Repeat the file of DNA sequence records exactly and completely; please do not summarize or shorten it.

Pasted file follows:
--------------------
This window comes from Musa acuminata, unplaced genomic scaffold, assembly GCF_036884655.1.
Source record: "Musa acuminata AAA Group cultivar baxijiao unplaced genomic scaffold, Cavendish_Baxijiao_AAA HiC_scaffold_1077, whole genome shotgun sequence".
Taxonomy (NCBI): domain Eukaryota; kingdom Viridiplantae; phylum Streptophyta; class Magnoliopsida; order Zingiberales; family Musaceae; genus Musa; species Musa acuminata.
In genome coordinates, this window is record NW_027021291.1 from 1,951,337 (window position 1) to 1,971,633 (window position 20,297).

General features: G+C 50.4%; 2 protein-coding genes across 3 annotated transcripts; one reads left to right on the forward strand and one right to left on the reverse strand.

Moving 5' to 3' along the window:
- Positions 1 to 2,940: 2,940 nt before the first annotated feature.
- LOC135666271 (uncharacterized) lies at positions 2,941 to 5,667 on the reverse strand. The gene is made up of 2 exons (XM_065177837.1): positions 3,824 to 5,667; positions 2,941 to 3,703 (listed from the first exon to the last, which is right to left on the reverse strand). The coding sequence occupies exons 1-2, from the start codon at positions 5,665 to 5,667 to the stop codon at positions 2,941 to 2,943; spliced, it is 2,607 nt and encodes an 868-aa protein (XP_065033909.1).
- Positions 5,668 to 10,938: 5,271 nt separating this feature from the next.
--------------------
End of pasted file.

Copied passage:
This window comes from Musa acuminata, unplaced genomic scaffold, assembly GCF_036884655.1.
Source record: "Musa acuminata AAA Group cultivar baxijiao unplaced genomic scaffold, Cavendish_Baxijiao_AAA HiC_scaffold_1077, whole genome shotgun sequence".
Taxonomy (NCBI): domain Eukaryota; kingdom Viridiplantae; phylum Streptophyta; class Magnoliopsida; order Zingiberales; family Musaceae; genus Musa; species Musa acuminata.
In genome coordinates, this window is record NW_027021291.1 from 1,951,337 (window position 1) to 1,971,633 (window position 20,297).

General features: G+C 50.4%; 2 protein-coding genes across 3 annotated transcripts; one reads left to right on the forward strand and one right to left on the reverse strand.

Moving 5' to 3' along the window:
- Positions 1 to 2,940: 2,940 nt before the first annotated feature.
- LOC135666271 (uncharacterized) lies at positions 2,941 to 5,667 on the reverse strand. The gene is made up of 2 exons (XM_065177837.1): positions 3,824 to 5,667; positions 2,941 to 3,703 (listed from the first exon to the last, which is right to left on the reverse strand). The coding sequence occupies exons 1-2, from the start codon at positions 5,665 to 5,667 to the stop codon at positions 2,941 to 2,943; spliced, it is 2,607 nt and encodes an 868-aa protein (XP_065033909.1).
- Positions 5,668 to 10,938: 5,271 nt separating this feature from the next.